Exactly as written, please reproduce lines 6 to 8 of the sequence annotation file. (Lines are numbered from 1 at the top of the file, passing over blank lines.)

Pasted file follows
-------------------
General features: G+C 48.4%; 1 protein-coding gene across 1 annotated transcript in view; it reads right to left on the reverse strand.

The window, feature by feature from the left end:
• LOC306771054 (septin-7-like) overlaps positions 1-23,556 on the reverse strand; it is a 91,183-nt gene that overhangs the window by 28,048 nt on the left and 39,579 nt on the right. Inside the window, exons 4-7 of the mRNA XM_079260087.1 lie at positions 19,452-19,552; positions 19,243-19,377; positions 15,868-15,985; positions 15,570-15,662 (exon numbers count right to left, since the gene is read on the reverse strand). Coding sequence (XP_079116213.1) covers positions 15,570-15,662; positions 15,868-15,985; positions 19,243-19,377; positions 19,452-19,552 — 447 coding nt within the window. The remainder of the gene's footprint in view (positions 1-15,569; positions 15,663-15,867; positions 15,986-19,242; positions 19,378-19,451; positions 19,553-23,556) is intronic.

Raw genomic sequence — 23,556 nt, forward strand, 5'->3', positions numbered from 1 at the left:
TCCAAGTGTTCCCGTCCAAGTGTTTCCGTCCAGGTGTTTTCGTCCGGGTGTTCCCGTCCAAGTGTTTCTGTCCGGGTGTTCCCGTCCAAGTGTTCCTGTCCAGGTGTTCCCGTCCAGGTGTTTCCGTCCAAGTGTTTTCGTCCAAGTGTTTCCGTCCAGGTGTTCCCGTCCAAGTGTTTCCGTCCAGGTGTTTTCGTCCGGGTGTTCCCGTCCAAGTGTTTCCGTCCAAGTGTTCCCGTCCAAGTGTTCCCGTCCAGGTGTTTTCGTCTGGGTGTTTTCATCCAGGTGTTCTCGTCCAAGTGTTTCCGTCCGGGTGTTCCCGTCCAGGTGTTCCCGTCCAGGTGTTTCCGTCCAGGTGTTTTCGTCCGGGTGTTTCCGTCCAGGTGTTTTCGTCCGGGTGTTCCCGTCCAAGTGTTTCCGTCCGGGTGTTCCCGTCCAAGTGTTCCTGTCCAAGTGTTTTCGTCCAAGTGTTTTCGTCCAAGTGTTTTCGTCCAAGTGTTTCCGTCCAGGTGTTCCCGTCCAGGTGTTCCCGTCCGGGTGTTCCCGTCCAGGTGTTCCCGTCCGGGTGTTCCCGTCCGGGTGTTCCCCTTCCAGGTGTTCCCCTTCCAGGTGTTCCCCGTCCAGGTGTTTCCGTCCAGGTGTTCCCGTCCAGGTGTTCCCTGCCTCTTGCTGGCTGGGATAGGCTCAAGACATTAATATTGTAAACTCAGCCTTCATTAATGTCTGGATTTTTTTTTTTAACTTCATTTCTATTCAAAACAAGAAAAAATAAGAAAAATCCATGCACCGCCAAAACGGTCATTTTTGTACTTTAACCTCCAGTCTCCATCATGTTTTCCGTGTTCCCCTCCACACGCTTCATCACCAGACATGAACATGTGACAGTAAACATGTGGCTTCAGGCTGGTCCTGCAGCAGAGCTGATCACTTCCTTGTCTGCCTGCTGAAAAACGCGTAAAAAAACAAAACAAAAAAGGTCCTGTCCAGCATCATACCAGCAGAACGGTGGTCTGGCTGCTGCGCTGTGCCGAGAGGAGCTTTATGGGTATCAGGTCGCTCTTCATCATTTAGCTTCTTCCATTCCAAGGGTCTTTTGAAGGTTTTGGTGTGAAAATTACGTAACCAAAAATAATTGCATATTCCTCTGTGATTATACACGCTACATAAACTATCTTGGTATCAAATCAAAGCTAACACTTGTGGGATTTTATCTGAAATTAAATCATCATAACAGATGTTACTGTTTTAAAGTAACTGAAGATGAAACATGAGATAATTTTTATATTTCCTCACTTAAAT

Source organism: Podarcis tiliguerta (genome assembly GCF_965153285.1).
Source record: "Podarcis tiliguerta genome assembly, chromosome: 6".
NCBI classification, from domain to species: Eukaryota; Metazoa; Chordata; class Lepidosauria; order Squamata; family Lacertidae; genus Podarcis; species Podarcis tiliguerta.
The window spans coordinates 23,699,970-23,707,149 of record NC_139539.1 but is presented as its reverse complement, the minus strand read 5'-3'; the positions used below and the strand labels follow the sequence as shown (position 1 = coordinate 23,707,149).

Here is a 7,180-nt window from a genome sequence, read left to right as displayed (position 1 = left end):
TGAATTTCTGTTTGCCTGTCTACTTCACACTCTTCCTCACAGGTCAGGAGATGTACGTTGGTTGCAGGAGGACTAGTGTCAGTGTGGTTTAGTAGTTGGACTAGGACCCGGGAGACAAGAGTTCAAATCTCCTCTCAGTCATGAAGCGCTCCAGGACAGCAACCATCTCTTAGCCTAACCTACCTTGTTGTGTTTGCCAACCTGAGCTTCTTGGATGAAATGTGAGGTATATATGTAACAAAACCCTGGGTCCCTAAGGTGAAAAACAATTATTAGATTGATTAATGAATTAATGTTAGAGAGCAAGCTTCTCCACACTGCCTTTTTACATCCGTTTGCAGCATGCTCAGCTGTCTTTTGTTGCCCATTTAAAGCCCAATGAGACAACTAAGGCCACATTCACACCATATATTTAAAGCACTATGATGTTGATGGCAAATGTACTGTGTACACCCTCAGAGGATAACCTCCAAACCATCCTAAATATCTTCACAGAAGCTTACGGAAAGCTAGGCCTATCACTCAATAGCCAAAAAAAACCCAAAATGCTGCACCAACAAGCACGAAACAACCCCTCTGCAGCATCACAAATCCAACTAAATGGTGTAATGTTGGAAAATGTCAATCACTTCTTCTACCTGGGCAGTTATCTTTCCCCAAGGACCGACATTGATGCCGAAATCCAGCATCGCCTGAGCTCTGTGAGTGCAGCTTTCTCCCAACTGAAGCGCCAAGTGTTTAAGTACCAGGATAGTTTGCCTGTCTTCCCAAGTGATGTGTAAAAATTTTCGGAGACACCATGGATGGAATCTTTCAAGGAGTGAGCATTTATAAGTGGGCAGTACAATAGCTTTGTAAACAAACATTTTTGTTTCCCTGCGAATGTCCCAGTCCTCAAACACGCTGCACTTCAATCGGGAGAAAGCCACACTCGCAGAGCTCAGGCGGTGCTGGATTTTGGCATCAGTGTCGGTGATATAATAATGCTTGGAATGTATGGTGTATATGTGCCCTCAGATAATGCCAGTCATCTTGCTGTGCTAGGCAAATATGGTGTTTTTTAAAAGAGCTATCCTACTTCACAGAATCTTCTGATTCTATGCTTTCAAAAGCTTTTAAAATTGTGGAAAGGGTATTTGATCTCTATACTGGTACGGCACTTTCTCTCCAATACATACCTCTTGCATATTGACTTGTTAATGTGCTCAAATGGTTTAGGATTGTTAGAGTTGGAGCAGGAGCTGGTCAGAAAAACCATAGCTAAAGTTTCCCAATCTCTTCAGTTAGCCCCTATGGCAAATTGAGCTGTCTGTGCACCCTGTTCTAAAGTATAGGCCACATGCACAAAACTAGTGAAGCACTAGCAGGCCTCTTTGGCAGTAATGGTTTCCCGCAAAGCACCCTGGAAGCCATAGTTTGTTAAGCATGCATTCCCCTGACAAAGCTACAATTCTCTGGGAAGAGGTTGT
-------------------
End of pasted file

Source organism: Podarcis tiliguerta (genome assembly GCF_965153285.1).
Source record: "Podarcis tiliguerta genome assembly, chromosome: 6".
NCBI classification, from domain to species: Eukaryota; Metazoa; Chordata; class Lepidosauria; order Squamata; family Lacertidae; genus Podarcis; species Podarcis tiliguerta.